Many of our authors make a habit of speaking to scouts and other talent evaluators in order to bring you the best baseball information available. Not all of the tidbits gleaned from those conversations make it into our articles, but we don't want them to go to waste. Instead, we'll be collecting them in a regular feature called "What Scouts Are Saying," which will be open to participation from the entire BP staff and include quotes about minor leaguers and major leaguers alike.
Two aces have off nights, a pair of young players excel for Kansas City, and more.
The Wednesday Takeaway
Even the best pitchers get shelled from time to time, and Felix Hernandez is no exception. The Mariners ace recorded only nine outs in yesterday afternoon’s meeting with the Rangers, who stranded two runners in the first inning and then unleashed a merciless coup that bumped King Felix off his throne.
Hernandez came within one out of leaving two more Texas runners on base in the second inning, but Leonys Martin would have none of that. The center fielder worked the count to 2-1, putting Hernandez into a fastball situation with two on and two away. The right-hander aimed for the outside corner, but his 89-mph sinker stayed elevated over the outer third, leaving him watching helplessly as Martin walloped the offering over the fence in the left-center field gap. Hernandez’s pitch was a mistake, but Martin—who was homer-less to that point in August—deserves a good deal of credit for capitalizing on it.
Notes from a night that featured two no-hitters: a solo performance by Mariners righty Victor Sanchez and a combined effort by three Salem Red Sox led by Henry Owens.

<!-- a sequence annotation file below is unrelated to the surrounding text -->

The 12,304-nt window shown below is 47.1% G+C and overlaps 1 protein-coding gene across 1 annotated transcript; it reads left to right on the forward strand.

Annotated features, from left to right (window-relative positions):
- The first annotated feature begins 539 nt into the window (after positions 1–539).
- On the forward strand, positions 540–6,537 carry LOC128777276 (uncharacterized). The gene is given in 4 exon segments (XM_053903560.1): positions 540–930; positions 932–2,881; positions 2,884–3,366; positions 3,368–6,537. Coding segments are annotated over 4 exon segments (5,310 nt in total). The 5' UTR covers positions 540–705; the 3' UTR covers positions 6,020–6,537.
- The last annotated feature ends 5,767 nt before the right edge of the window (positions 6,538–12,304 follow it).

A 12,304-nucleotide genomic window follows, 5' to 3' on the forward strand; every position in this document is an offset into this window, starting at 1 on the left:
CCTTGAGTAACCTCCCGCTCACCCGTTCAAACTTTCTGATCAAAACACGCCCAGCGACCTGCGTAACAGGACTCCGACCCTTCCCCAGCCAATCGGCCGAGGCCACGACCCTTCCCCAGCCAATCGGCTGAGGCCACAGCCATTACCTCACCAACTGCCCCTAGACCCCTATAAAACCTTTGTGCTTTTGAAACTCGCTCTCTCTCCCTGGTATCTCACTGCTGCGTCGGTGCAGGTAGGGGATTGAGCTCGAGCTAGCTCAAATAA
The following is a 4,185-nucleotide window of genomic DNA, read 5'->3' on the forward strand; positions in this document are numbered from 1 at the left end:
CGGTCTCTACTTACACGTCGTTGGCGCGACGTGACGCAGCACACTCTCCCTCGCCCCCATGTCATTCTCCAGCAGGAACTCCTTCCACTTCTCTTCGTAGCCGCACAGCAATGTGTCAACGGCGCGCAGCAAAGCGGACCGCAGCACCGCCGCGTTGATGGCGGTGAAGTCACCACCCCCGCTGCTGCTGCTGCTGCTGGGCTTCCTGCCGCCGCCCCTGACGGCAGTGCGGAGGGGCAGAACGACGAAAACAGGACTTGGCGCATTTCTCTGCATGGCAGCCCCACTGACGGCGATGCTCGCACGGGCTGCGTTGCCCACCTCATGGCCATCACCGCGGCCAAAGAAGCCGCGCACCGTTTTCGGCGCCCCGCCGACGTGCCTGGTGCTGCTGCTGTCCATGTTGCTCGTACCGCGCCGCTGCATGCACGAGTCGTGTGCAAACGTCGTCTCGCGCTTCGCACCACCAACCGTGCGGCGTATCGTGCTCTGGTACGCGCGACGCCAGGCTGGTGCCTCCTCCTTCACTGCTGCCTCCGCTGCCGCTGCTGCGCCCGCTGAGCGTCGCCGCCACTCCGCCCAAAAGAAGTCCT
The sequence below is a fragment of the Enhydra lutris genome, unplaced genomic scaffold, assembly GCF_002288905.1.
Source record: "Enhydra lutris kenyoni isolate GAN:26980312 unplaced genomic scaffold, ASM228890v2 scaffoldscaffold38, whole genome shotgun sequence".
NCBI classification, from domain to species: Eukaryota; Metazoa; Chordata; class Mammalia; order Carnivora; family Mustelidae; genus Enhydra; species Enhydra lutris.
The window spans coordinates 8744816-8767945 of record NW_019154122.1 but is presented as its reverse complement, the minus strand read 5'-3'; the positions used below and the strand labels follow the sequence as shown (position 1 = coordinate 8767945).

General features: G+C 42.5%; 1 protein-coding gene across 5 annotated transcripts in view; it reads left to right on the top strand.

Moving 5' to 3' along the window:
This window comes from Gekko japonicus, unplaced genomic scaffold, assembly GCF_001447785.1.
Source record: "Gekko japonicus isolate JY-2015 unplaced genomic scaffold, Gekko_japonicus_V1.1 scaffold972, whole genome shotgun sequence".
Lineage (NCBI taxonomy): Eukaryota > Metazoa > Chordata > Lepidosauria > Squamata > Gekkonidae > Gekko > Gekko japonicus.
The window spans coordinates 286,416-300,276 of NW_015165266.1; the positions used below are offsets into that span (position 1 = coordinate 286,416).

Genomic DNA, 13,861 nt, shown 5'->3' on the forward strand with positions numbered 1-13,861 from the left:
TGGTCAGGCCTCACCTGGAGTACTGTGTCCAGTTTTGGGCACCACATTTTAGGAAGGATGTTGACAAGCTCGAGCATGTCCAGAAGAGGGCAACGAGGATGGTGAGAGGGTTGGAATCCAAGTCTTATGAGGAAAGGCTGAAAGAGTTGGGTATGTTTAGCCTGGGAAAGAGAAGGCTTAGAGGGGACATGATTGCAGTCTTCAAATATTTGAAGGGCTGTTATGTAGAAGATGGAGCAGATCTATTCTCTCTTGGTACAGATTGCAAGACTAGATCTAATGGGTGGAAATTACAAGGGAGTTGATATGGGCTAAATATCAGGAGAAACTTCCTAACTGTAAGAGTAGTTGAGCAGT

Pitching Prospect of the Day: Victor Sanchez, RHP, Mariners (Low-A Clinton): 9.0 IP, 0 H, 0 ER, 0 BB, 8 K. Sanchez is pitching in full-season baseball at the age of 18. He features a plus fastball, a potential easy plus changeup, and a potential plus curveball. Look for Sanchez to keep improving in the second half of 2013, with a chance to move squarely onto the prospect radar next year; 63.2 IP, 57 H, 20 ER, 8 BB, 41 K in 12 starts.
Position Prospect of the Day: Henry Ramos, CF, Red Sox (High-A Salem): 2-5, 2 HR, 2 R, 3 RBI, 2 K. Ramos is a switch-hitter with plus raw power. He currently plays center field, but fits better defensively in right. Ramos will be challenged by upper-minors pitching and most likely will be a very good organizational player; .310/.383/.643 with 2 2B and 4 HR in last 42 at-bats
With the likes of Wil Myers and Zack Wheelers making their debuts today, Bret looks at the next wave of players who could come up and help your fantasy team.
It seems like it was just yesterday that we were all talking about Super Two status and when we'd see the likes of Wil Myers and Zack Wheeler at the major-league level. Oh wait, it was yesterday (they're both making their major-league debuts today). So as far as speculation, here at The Stash List, we move on from one very important group of players to another less attractive one. At this point, we've seen almost all of the top prospects that were waiting for the call due to service-time reasons—guys like Billy Hamiton and Oscar Taveras are not included here since there are other reasons why they have not been called up yet. So what is the wave coming in the horizon? Players who will see their values increase due to trade deadline activity.
Now, this next phase has its concentration in a few different areas, but the biggest focus is pitching—both starters and closers. There are already rumors of current closers Jonathan Papelbon, Kevin Gregg, Bobby Parnell, and Casey Janssen being moved over the next month or so, and there are sure to be more as we get closer to July 31. Same with Matt Garza, Ricky Nolasco, and Bud Norris in the rotation. The trading deadline presents playing time opportunities that weren't there before, and while it's still a little early to start acting on some of these impulses, it's never too early to start thinking about them. So while not all of these players who move on to contenders will have successors worthy of owning, there are definitely guys to keep tabs on as rumors begin to fly. This applies tenfold in AL- and NL-only formats, where playing time is king.